He explained that the bill does not require local governments to create a centrally located homeless camp. DiCeglie said he “would never” support that mandate.

However, as many critics have noted, the alternative is arresting people with nowhere to sleep. DiCeglie said he also does not want to see homeless residents trespassed and arrested.

He called the criminal justice system a “vicious cycle that doesn’t give that individual the necessary services that are clearly available.” DiCeglie said he wants the homeless to receive more permanent housing, learn new skill sets, become employable and experience upward mobility.

“It’s an interesting concept,” he added. “I think there’s still a lot of questions that need to be answered.”

DiCeglie used Pinellas Hope as an example. The 10-acre facility in Clearwater began with 250 tents and now features hundreds of efficiency apartments, cottages, a community center, a library and myriad social services.

However, DiCeglie stressed that county and municipal officials must decide if increasing homeless populations warrant creating a state-designated facility. One thing is certain: If the bills pass, they can no longer allow sleeping in public places.

“I’m certainly taking advantage of my role in the Legislature to make sure the bill sponsor knows my concerns,” DiCeglie said. “I welcome any program that is ultimately going to help these folks get back on their feet, and help us execute our mission at the nonprofit level.”

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7 Comments

7 Comments

  1. Avatar

    Nathalie Marcelin

    April 13, 2024at10:43 pm

    I think it is unethical and weird to take photos of individuals sleeping. It does not matter if it is for a story about being houseless. They deserve dignity and safety just like anyone else.

  2. Avatar

    Ashley

    February 28, 2024at5:42 pm

    I would like more transparency on where the funding is coming from and who is housing these homeless. I understand why they are doing this. It looks bad to tourists. The amount of homeless people sleeping in downtown St. Pete is disturbing, but we can not all be responsible for housing others especially not at tax payers’ expense.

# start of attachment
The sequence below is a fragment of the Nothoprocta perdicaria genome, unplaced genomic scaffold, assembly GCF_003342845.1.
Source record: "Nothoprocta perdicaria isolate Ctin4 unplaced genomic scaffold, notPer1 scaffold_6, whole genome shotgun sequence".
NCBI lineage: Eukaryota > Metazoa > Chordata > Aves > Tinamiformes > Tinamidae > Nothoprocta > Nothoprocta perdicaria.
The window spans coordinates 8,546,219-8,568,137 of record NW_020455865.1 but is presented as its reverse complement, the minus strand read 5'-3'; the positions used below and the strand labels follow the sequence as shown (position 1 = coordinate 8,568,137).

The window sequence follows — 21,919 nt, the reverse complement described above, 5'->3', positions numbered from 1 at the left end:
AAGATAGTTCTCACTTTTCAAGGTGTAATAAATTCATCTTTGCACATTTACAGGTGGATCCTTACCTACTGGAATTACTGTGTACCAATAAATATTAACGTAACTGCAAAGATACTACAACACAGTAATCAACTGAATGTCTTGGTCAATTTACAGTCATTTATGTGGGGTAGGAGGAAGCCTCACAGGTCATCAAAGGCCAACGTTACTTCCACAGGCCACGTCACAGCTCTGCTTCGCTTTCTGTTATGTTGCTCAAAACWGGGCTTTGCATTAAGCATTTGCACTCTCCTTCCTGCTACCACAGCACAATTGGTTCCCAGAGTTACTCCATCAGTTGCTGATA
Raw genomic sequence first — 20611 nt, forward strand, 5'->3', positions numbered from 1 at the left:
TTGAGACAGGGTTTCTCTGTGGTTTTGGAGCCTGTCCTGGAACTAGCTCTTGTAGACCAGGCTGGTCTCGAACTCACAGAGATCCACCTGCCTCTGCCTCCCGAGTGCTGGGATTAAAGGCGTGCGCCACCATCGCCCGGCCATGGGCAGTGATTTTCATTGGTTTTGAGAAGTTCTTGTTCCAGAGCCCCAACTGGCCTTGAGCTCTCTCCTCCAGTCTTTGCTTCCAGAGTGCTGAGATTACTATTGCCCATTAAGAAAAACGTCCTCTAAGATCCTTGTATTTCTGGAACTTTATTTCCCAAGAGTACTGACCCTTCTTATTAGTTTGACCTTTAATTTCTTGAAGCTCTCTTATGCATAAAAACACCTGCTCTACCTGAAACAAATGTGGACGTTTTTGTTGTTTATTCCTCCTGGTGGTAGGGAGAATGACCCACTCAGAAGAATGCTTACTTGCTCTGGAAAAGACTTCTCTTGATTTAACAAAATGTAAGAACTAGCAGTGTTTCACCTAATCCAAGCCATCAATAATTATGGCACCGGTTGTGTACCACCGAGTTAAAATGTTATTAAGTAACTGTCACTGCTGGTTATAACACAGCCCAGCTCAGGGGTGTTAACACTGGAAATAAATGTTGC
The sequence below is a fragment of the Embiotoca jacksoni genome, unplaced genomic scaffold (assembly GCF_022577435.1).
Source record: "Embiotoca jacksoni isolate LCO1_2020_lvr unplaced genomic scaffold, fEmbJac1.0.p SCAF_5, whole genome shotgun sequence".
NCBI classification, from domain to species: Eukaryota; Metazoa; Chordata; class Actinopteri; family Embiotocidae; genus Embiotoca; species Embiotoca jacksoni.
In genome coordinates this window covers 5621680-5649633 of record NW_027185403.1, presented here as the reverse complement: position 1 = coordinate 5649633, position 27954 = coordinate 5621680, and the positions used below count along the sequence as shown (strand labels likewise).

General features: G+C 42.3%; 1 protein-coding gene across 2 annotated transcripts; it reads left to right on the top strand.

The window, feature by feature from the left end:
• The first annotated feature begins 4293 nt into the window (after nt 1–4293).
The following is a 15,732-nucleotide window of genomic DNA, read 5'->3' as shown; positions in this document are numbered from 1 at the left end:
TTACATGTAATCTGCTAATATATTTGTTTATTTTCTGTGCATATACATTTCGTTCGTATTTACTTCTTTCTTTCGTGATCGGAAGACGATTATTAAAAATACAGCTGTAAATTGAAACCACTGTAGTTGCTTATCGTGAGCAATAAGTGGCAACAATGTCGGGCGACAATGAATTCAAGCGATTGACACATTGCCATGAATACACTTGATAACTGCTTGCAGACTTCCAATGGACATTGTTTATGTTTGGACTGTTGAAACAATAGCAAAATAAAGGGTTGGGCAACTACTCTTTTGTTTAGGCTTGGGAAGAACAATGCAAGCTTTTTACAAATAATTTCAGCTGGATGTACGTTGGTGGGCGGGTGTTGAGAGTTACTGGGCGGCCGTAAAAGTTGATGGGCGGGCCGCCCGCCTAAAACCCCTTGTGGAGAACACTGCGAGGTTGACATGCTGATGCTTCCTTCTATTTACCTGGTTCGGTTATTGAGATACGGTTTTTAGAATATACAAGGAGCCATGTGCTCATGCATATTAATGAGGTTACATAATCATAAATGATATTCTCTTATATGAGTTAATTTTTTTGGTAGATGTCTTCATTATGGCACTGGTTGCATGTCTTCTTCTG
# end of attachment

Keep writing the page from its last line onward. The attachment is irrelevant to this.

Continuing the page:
3. Avatar

    George M.

    February 28, 2024at1:43 pm

    This problem will not go away as our population increases. More responsibility needs to be taken by the families of these people. If no family can be found or if they want no part then the homeless must be collected and put in Shelters where they can get help and aid they need. Stop giving them money! You are NOT HELPING Them

  4. Avatar

    Vincent N. Zito Jr.

    February 28, 2024at10:28 am

    Something must be done. Kids tripping over drug addicts and walking past used needles to get to school is not a normal way of life. Go on YouTube look up Kensington avenue in Philadelphia and you’ll see what the end result will be if nothing at all is done and they are just left to their own devices. If they want to be helped they should get help if they don’t it’s time to lock them up in a facility whether it’s jail or a mental hospital.

  5. Avatar

    JAMES GILLESPIE

    February 27, 2024at8:21 pm

    THE HOMELESS NUMBERS GROW IN AMERICA AND THEY ARE MORE OFTEN SUFFERING MENTAL, DRUG AND RELATED SOCIAL AND HEALTH PROBLEMS. THE INTENT AND SCOPE OF THE LAW GOES IN THE RIGHT DIRECTION BUT SHOULD NOT HAVE A CRIMINAL ANSWER UNLESS STATE CRIMINAL LAWS OR CITY CODES ARE VIOLATED. THE HOMELESS DON’T HAVE A RIGHT TO INFRINGE ON THE RIGHTS OF OTHER CITIZENS. IDEALLY SOME MUST BE REHABILITATED, BUT OTHERS WILL REFUSE. SLEEPING IN PUBLIC PLACES SHOULD MEAN SLEEPING SLEEP IN AUTHORIZED PUBLIC PLACES.

  6. Avatar

    Steven Kenneth Allen

    February 27, 2024at5:52 pm

    Lock up the homeless now there’s an intelligent answer

  7. Avatar

    Ryan Todd

    February 27, 2024at4:40 pm

    This legislation can’t be passed soon enough. I have struggled to keep vagrants and drug users out of my mother’s alley; drug addicts habitually use and sell drugs in the open as well as urinate and defecate within eyesight of my children.

    The police have informed me that these people actually have addresses yet they continue to choose to use narcotics and sleep outside. Lock them up! Their antisocial behavior is not okay in the public realm.